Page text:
Minnesota’s Reckless and Careless Driving Laws and Penalties

Read about Minnesota’s reckless and careless driving laws and the consequences of a conviction.

Reckless driving is a crime in Minnesota. Generally, a person can be convicted of the offense for driving:

  • while aware of but consciously disregarding a “substantial and unjustifiable risk that the driving may result in harm to another or another’s property,” or
  • in a street race.

(Minn. Stat. Ann. § 169.13(1) (2017).)

Reckless Driving Penalties

The consequences of a Minnesota reckless driving conviction depend on the circumstances. But generally, the possible penalties are:

  • Standard reckless driving. Generally, reckless driving is a misdemeanor. Convicted motorists face up to 90 days in jail and/or $1,000 in fines.
  • Reckless driving involving serious injuries. A reckless driving offender who causes “serious bodily injury" to another person can be convicted of a gross misdemeanor. A conviction carries up to one year in jail and/or $3,000 in fines.

Though it’s not mandatory, a reckless driving conviction can lead to a license suspension of up to one year.

(Minn. Stat. Ann. §§ 169.13(1), 171.16, 171.18, 609.02, 609.0341 (2017).)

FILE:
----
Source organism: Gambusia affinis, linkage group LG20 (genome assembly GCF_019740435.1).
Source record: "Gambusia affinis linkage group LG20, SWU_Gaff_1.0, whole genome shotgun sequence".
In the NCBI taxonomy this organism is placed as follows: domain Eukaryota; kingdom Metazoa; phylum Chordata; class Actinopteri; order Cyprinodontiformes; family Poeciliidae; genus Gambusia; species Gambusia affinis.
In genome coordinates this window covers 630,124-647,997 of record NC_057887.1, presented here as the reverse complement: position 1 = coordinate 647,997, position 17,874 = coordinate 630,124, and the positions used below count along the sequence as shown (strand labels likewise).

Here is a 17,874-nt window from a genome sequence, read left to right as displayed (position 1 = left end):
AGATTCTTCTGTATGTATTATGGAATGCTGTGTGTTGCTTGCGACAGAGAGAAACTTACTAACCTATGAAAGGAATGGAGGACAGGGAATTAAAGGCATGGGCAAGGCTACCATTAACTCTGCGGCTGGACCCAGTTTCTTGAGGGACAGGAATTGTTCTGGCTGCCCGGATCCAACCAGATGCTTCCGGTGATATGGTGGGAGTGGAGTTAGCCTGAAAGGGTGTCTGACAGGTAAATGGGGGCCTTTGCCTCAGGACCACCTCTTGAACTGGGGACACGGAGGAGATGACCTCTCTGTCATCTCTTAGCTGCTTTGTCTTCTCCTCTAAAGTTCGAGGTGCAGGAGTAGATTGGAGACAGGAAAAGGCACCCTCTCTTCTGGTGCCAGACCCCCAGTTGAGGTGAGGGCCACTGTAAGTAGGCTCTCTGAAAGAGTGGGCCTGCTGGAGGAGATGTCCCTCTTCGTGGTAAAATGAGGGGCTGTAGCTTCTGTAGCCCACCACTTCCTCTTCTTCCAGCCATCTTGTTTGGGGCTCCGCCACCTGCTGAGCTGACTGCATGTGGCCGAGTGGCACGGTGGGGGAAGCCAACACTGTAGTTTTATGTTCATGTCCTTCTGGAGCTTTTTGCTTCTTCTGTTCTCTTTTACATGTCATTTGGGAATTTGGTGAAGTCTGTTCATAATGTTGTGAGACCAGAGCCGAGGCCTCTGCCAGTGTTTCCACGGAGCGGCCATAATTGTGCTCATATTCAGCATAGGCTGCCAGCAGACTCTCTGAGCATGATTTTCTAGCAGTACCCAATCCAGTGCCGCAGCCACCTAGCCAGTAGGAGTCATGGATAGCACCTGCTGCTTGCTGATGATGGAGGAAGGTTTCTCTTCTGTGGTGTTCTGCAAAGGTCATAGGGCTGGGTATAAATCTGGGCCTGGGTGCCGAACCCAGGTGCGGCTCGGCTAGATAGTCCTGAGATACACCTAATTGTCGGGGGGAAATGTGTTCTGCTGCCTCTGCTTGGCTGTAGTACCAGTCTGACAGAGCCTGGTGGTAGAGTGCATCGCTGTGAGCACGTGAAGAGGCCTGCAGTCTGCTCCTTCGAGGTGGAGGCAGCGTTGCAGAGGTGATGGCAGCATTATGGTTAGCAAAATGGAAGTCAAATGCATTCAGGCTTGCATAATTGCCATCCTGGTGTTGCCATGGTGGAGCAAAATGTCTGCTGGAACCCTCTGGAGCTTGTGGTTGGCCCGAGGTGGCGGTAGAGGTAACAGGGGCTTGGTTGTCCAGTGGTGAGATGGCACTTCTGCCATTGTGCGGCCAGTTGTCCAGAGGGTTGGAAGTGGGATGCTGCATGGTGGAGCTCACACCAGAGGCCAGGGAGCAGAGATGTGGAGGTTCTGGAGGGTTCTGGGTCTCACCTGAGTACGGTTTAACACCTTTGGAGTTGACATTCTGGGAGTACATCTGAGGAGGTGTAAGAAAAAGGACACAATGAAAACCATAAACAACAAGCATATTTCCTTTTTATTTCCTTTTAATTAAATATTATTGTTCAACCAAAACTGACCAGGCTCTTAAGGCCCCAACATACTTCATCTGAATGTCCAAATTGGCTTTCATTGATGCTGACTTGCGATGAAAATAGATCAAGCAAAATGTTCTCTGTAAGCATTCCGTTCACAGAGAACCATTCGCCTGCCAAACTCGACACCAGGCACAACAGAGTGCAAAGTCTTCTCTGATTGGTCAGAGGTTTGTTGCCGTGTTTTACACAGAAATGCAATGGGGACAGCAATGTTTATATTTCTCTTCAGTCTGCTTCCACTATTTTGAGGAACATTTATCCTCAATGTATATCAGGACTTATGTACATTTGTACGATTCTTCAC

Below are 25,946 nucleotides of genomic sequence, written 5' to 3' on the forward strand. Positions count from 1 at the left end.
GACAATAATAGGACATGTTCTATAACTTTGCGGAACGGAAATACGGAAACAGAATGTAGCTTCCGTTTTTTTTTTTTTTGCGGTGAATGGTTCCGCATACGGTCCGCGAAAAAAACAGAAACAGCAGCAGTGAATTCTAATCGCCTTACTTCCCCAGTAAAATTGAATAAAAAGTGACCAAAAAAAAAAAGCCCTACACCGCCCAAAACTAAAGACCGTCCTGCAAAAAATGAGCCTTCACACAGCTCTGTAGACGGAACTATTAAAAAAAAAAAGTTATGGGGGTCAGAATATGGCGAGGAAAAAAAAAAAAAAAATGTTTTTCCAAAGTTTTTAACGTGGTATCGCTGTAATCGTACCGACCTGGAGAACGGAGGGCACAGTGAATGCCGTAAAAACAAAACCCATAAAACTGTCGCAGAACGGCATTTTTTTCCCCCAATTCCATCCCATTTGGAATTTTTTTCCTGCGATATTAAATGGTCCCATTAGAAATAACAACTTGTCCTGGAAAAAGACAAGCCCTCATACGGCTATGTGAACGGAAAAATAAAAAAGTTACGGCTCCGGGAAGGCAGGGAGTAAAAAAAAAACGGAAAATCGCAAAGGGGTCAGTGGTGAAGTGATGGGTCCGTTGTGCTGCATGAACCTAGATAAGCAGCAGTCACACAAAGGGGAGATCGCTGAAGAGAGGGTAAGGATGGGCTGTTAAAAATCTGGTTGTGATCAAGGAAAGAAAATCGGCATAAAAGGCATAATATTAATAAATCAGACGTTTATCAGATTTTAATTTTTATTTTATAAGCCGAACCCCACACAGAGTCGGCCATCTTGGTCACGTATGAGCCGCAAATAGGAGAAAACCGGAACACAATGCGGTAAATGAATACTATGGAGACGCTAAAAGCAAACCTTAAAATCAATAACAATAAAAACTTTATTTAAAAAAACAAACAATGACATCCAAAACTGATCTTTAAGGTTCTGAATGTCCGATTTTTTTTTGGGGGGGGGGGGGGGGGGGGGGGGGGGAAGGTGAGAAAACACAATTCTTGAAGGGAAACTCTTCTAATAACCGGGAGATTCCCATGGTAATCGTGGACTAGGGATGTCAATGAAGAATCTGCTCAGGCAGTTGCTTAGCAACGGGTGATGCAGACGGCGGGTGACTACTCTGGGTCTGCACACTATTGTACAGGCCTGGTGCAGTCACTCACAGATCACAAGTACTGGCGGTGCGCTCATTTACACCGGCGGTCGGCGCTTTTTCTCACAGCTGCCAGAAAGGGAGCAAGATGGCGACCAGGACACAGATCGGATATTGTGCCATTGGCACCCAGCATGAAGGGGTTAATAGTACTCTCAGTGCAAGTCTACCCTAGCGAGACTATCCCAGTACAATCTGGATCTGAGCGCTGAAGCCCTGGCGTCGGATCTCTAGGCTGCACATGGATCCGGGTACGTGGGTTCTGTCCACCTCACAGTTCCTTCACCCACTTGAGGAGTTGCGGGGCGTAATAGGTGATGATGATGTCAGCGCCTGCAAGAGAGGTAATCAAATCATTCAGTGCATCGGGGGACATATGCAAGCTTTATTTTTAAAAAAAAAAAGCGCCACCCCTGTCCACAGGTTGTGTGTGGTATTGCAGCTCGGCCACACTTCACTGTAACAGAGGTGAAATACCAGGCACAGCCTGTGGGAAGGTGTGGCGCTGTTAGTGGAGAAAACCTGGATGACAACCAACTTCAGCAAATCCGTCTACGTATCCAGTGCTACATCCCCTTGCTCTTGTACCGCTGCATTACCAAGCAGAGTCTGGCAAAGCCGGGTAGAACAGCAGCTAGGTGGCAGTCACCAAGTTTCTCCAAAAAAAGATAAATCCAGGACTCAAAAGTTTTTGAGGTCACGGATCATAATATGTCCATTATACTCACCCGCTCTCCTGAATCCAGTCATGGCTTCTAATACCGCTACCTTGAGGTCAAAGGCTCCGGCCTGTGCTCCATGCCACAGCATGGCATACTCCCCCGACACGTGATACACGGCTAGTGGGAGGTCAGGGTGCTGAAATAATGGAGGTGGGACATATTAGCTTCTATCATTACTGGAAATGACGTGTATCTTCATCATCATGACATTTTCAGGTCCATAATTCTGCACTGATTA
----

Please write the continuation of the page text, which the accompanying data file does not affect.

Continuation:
Careless Driving

Minnesota has another offense called “careless driving.” The offense is defined as operating or stopping a vehicle “carelessly or heedlessly in disregard of the rights of others, or in a manner that endangers or is likely to endanger any property or any person.”

The consequences of a careless driving conviction are the same as those for a standard reckless driving violation (see above).

(Minn. Stat. Ann. §§ 169.13(2), 171.16, 171.18, 609.02, 609.0341 (2017).)

Reckless Driving and DWI Charges (“Wet Reckless”)

In Minnesota, it’s possible for a driver who’s charged with driving while impaired (DWI) to “plea bargain” for a lesser charge. When a DWI is plea bargained down to a reckless driving charge, it’s sometimes called a “wet reckless.”

(Read more about plea bargaining in Minnesota DWI cases.)

HOW MUCH TIME WOULD YOU ACTUALLY SPEND IN JAIL?

Generally speaking, sentencing law is complex and varies from jurisdiction to jurisdiction. For example, a statute might list a “minimum” jail sentence that’s longer than the actual amount of time (if any) a defendant will have to spend behind bars. All kinds of factors can affect actual punishment, including the severity of the damage at issue, credits for good in-custody behavior, and jail-alternative work programs.

If you face criminal charges, consult an experienced criminal defense lawyer. An attorney with command of the rules in your jurisdiction will be able to explain the law as it applies to your situation.

Talk to an Attorney

The facts of every case are different. If you’ve been arrested for or charged with reckless or careless driving, get in contact with an experienced defense attorney. A qualified attorney can explain how the law applies to the facts of your case and help you decide on how best to handle your situation.

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